• A2 costs: cover all paid-out expenses, both in cash and kind, which is incurred by farmers on seeds, fertilisers, chemicals, hired labour, fuel, irrigation, etc.
  • A2+FL Costs: cover actual paid-out costs plus an imputed value of unpaid family labour.
  • C2 costs: account for the rentals and interest forgone on owned land and fixed capital assets, on top of A2+FL.

Polity and Governance

Parliamentary Privileges

Why in News?

The Supreme Court has observed that lawmakers cannot indulge in criminal acts on the Parliament or Assembly floors, and then take cover behind the right to free speech and parliamentary privilege.

About Parliamentary Privileges:

  • These are certain rights and immunities enjoyed by MPs, both individually and collectively, so that they can effectively discharge their functions in the house.
  • Article 105 of the Constitution explicitly mentions two privileges:
    • Freedom of speech in Parliament,
    • Right of publication of its proceedings.
  • Apart from these, the Code of Civil Procedure, 1908, provides for:
    • Freedom from arrest and detention of MPs under civil process during the continuance of the meetings of the house or of its committees and forty days before its commencement and forty days after its conclusion.

Motion against breaches:

  • When any of these rights and immunities are disregarded by members, the offence is referred to as breach of privilege and is punishable under act of Parliament.
  • A motion by any member of either House against those being held guilty of breach of privilege is moved in the house.

Role of the Speaker(LS)/Chairperson (RS):

  • He is the first level of scrutiny of a privilege motion.
  • He can decide on the privilege motion himself or refer it to the privileges committee of Parliament.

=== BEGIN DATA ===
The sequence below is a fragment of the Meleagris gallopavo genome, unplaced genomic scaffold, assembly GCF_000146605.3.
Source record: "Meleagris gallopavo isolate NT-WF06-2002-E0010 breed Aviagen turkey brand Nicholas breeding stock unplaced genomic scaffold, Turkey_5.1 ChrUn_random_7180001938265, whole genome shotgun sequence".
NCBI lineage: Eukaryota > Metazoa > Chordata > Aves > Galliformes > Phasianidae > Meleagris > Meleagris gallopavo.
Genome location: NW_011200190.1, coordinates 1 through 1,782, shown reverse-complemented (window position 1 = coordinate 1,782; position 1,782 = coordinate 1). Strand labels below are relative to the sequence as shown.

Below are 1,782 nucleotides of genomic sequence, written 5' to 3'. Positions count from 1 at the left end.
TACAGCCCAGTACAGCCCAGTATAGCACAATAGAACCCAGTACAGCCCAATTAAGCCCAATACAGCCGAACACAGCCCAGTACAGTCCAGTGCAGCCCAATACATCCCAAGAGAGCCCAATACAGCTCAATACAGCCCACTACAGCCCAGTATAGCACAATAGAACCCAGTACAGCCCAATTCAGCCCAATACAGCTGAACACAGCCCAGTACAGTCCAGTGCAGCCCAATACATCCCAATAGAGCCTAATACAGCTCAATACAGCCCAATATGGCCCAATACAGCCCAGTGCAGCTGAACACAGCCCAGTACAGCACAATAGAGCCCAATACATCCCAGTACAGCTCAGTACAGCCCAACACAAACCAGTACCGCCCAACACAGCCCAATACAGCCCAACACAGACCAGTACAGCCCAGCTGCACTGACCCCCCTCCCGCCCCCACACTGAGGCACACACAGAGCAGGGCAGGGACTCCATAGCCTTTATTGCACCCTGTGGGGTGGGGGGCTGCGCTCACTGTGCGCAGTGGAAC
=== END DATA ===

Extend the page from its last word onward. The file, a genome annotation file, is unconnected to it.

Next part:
• If he gives consent under relevant rules, the member concerned is given an opportunity to make a short statement in defence.


  • The Constitution extends parliamentary privileges to those persons who are entitled to speak and take part in the proceedings of the house of the Parliament or any of its committees, including Attorney General of India.
  • However, it does not extend to President who is also a part of the Parliament.
  • Article 361 of the Constitution provides for explicit privileges for the President.

Governmental Initiatives


Why in News?

Recently, SWAMIH fund was in news.

About SWAMIH Fund:

  • It is a government backed fund set up as a Category-II Alternate Investment Fund (AIF) debt fund registered with SEBI.
  • It was launched in 2019.
  • It was formed to complete construction of stalled, RERA-registered affordable and mid-income category housing projects which are stuck due to paucity of funds.
  • The Sponsor of SWAMIH Fund is the Secretary, Department of Economic Affairs, Ministry of Finance, on the behalf of the GoI.

Related Information: Alternative Investment Fund (AIF)

  • AIF is any fund established or incorporated in India which is a privately pooled investment vehicle collecting funds from sophisticated investors, either Indian or foreign, for investing it in accordance with a defined investment objective for the benefit of its investors.
  • Categories of AIFs:

     Category-I AIFs:

  • Funds are invested in businesses which have the potential to grow financially like Start-ups, MSMEs, etc.
  • The government pushes for investments in these ventures as they have a positive externality impact on the economy with regards to output and job creation.
  • For example- Infrastructure Funds, Venture Capital Funds and Social Venture Funds.


Category-II AIFs:

  • Funds which are invested in equity and debt securities. Funds not already included under Category I and III are also included.
  • No concession is given by the government for investment made for Category-II AIFS.
  • For example- Real Estate Funds, Debt Fund, Private Equity Funds.

Category-III AIFs:

  • These funds give returns under a short period of time. They use complex and diverse trading strategies to achieve their investment goals.
  • No concession or incentive is given towards these funds specifically by the government.
  • For example- Hedge Funds, Private Investment in Public Equity Funds, etc.